the uli aesthetic

In her article “You Can’t Cover the Moon With Your Hands,” Sarah Adams analyzes a mural painted by female artists Mgbadunnwa Okanumee and Agbaejije Anunobi to illustrate properties of uli aesthetics, examine the dynamics of collaboration between uli artists, and highlight a philosophical tension between archival and oral-traditional forms of art historical analysis. Uli is an aesthetic historically associated with female artists of the Yoruba culture—it can be found primarily in murals and in body painting. There is not a universal style present throughout uli artworks, however aspects works have in common include their ephemerality, and ‘tension resulting from lines approaching one another but never touching, and allusions to energy and power extending beyond picture plane’ (Adams, 176). While uli represents a collective Yoruba aesthetic, Okanumee and Anunobi’s styles are individual and differ. For example, the former’s murals include organic, curvy black webs and subversion of patterns, while the latter’s murals create less dense, wider patterns. Adams and a professor, Dr. Uleh, commissioned Anunobi to paint alongside (but not over) and Okanumee work to create a collaborative mural at Uleh’s obi—they were distraught when they arrived late to find that Anunobi had significantly altered Okanumee’s old mural, because Okanumee was widely celebrated throughout the art world and had passed, so the mural was one of the last remaining examples of her work. The commissioners were upset because they valued the traditional, archival form of art history which views individual artists and objects as critical to study, whereas Anunobi and local practices privilege oral traditions and process over the object. Adams concludes that communal production does not undermine individual artists’ styles—it depends on the lens one looks at it through.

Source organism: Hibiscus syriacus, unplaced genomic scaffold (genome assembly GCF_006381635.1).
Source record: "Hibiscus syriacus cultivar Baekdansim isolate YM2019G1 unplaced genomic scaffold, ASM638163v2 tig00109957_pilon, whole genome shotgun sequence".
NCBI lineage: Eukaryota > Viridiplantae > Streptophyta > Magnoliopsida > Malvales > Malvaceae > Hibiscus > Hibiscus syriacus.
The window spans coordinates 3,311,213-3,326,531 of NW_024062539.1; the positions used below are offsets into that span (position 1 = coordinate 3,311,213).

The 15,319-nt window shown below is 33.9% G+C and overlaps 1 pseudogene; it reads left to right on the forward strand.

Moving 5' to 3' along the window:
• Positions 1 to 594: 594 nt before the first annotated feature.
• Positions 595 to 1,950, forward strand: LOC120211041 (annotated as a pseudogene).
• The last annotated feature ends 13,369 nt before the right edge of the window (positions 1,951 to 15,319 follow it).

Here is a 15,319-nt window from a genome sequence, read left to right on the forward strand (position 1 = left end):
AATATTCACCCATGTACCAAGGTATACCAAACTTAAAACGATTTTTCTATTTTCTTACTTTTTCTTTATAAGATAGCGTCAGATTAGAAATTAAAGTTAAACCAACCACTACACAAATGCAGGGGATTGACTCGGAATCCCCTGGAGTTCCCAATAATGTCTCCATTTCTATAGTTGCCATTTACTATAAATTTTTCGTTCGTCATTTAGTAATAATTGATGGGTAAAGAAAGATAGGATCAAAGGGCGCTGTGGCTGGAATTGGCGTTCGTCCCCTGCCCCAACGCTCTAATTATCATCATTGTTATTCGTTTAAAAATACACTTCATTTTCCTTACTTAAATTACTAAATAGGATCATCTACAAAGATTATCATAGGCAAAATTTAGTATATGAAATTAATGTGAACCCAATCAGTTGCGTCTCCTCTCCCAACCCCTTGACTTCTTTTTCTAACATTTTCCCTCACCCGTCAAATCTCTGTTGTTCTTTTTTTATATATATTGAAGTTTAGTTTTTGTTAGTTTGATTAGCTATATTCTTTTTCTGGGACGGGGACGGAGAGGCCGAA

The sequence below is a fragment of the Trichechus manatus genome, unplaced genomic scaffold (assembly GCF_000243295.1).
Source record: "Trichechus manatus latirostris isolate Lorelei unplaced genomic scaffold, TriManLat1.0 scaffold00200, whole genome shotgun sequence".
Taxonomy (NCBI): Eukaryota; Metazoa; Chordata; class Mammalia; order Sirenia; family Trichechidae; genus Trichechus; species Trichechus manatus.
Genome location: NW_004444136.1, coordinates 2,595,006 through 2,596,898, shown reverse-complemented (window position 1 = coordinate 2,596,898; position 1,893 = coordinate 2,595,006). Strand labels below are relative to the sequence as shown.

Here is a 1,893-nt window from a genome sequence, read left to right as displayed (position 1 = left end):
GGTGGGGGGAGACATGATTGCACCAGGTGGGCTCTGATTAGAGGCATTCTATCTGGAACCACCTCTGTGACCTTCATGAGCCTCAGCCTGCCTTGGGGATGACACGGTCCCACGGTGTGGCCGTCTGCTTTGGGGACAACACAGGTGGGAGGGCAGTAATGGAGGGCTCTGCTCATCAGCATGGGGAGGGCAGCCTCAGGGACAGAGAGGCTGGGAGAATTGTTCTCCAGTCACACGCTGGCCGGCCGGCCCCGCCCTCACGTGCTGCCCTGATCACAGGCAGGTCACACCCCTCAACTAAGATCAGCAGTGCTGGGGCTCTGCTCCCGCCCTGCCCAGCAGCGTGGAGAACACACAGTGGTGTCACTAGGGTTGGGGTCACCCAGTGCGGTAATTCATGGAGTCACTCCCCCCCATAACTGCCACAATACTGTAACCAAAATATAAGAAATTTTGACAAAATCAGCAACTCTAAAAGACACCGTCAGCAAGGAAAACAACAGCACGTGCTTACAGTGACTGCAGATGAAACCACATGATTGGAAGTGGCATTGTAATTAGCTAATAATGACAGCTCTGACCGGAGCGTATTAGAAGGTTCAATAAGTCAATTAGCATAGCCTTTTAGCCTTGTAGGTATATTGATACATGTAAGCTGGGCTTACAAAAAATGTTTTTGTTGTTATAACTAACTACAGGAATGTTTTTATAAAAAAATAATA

Questions for discussion:

How does one parse out differences between ‘good’ art and ‘successful’ art? (Depends on cultural lens – process v content)

Is the Zaria Rebels’ use of uli appropriate? Or is it appropriative in a negative sense? (Examine gender power dynamics – historically/culturally feminine art form utilized for national identity by masculine artists, but also uli was becoming less common w/ urbanization, Christianization)

 

 

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